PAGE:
Karpas: Conventional CPAP masks typically run in the $100-$300 range, and are usually covered by insurance. The Scan•Fit•Print process creates a cost efficient, medically certifiable alternative— and we have verified that we can keep our manufacturing costs at a competitive level. However, printing assembly lines like the one that 3D Systems and Google are building for Project Ara could dramatically increase our margins. That said, we're already witnessing lower-cost DLP-based solutions coming to market that also exponentially lower our costs. A recent example: MadeSolid was nice enough to send us one of the first batches of their FireCast Resin. We've just started running Investment Molding™ experiments with it in our Unica DLP at a fraction of the cost of our current production technique.
3ders.org: What are your plans for CPAP masks in the future?
Karpas: The custom masks market goes way beyond CPAP therapy, within respiratory space oxygen masks and pediatric/infant masks are a small side step requiring little change to our algorithms. Then in the medium term, Metamason plans to develop custom fit masks in other verticals—starting with military and municipal applications, extreme sports and athletic training masks after that. Further, Investment Molding and the Scan•Fit•Print process potentially enable the automation of mass customization of many different products. As such, create the potential for disrupting mass production as we've known it. We see a future where the Scan•Fit•Print platform grows into a ubiquitous tool, allowing anyone to be a "metamason" by using 3D scanning technology embedded in smartphones (already an imminent reality in Google's Project Tango and the like) to create custom products. Metamason has an essential role in that future, as we create the parametric algorithms for customization and provide new methods for 3D printing based manufacturing.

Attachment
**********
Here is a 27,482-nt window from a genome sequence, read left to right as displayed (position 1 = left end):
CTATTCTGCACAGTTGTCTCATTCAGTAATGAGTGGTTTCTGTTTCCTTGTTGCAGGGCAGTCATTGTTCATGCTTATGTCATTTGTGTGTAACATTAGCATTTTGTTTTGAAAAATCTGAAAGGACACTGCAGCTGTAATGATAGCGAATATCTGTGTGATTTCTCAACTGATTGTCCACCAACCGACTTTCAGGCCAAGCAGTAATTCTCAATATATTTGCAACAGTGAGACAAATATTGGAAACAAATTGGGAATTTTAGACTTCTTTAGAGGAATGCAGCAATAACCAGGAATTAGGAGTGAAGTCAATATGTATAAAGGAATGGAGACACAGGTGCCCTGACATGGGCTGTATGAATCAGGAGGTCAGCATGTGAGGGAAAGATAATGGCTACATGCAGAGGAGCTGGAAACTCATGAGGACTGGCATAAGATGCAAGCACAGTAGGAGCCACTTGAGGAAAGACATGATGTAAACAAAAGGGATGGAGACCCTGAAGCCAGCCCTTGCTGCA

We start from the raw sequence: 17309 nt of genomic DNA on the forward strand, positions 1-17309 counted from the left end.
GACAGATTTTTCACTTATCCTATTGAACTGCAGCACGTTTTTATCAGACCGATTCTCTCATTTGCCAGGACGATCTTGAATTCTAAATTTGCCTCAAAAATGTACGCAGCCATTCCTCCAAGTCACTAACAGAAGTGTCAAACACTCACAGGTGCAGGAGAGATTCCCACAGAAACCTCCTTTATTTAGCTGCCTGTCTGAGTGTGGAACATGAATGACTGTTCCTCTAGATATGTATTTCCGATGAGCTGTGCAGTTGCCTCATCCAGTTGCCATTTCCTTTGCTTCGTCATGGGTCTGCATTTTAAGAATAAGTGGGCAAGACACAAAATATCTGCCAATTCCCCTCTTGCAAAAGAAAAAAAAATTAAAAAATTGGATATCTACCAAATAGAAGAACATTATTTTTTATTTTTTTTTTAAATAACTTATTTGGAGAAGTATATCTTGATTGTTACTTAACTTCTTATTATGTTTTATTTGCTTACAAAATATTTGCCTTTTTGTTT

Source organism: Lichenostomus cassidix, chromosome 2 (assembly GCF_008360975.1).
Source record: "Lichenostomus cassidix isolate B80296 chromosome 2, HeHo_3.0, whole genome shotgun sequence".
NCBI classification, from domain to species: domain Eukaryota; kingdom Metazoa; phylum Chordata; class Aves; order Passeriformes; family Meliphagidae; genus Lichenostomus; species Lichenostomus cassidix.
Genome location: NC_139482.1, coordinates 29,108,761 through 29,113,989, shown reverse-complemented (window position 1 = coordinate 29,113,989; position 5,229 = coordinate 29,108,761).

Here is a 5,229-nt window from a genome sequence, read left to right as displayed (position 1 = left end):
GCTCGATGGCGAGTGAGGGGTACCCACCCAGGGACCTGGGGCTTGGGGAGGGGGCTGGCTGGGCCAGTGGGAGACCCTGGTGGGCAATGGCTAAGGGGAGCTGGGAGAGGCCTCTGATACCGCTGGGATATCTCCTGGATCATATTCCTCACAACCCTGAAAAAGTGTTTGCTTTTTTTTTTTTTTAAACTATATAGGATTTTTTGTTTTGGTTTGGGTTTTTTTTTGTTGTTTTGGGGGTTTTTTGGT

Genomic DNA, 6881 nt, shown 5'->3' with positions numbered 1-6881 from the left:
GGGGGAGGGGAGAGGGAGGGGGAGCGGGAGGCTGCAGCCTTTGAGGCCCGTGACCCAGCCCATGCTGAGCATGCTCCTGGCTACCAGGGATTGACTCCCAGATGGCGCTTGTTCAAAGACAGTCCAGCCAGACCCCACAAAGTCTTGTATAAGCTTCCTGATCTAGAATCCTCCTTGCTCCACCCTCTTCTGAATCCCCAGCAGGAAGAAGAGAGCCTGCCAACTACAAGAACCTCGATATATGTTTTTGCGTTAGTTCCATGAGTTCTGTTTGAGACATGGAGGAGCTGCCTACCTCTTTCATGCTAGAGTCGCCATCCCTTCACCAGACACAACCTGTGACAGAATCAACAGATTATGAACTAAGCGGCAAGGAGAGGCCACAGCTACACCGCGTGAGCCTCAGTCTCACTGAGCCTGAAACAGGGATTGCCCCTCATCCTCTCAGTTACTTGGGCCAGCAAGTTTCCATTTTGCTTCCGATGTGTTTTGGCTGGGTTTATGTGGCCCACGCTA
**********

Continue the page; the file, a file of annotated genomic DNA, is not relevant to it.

Posted in 3D Printing Applications
Maybe you also like:
- 3D printing could revolutionize supply chains at Maersk
- Patient getting 3D printed shoulder
- GE giving away 12 'Build Your Own Jet Engine' kits & 3D printable design file
- 3D print your own Hunters and Monsters from game Evolve
- 3D print your own copy of Marcel Duchamp's chess set from 1918
- Sciaky's Giant 3D metal printer available in September, producing parts up to 19' lengths
- EU Researchers and Materialise 3D print 'Intelligent' Cardiac Catheters
- NASA 3D prints first hi-def 3D model of light-year-long Eta Carinae nebula
klark wrote at 1/8/2015 4:47:17 AM:
Dean Kirkland firstname.lastname@example.org wrote at 1/8/2015 3:29:00 AM:
phone no 8643991111. HELP need custom, custom, cus made cpap mask. Daniel Kirkland
Paul wrote at 1/2/2015 8:30:24 PM:
I noticed the pictures just have masks over the nose. What about full face masks for mouth breathers?
Amy Rice wrote at 1/2/2015 6:50:47 PM:
Please email me when you have the solution available to the market. My mask slips, doesn't conform to my face and so I have to make it tight which leaves unsightly marks on my face for much of the morning. email@example.com
Terry wrote at 12/20/2014 3:19:58 AM:
I would love to try this custom mask. Please let me know when they are available Regards Terry
Adrienne wrote at 9/23/2014 9:50:16 PM:
Sounds like the perfect solution. I would love to be on an email alert list for when masks become available. firstname.lastname@example.org
Monica Salinas wrote at 9/18/2014 12:00:08 AM:
Please, let me know where and when I can buy a mask from your company. I am desperate! I have developed severe skin allergy/eczema from the ResMed device. email@example.com 310-573-9038
Rich p wrote at 7/31/2014 7:32:54 AM:
your idea sounds good but what are you going to do when a patient half way thru a cpap titration is not able to breathe thru there nose any more? and you have to switch to a full face mask? I like the idea if you see the patient after they have had a titration and have figured out nasal or full face mask for the patient. I have sleep apnea and have been doing studies on patients for along time now.
Mylan K wrote at 7/31/2014 3:29:29 AM:
I want to buy a mask and stock in your company
Monroe Williams wrote at 7/30/2014 2:13:42 AM:
Shut up and take my money! :)
Chris Seebald wrote at 7/28/2014 6:46:21 AM:
8 years since dx, and have been waiting for 3d custom fit mask. Would like to be on a mailing or news alert list. Thank you.
Chris Seebald wrote at 7/28/2014 6:46:19 AM:
8 years since dx, and have been waiting for 3d custom fit mask. Would like to be on a mailing or news alert list. Thank you.
ray wrote at 7/27/2014 7:12:33 PM:
where do I order one!?
yara havlicek wrote at 7/26/2014 2:26:17 AM:
Amazing!! A new world.
barbara c. duff wrote at 7/25/2014 8:43:19 PM:
I could certainly use a cpap mask that worked for me. I have been struggling for 15+ years.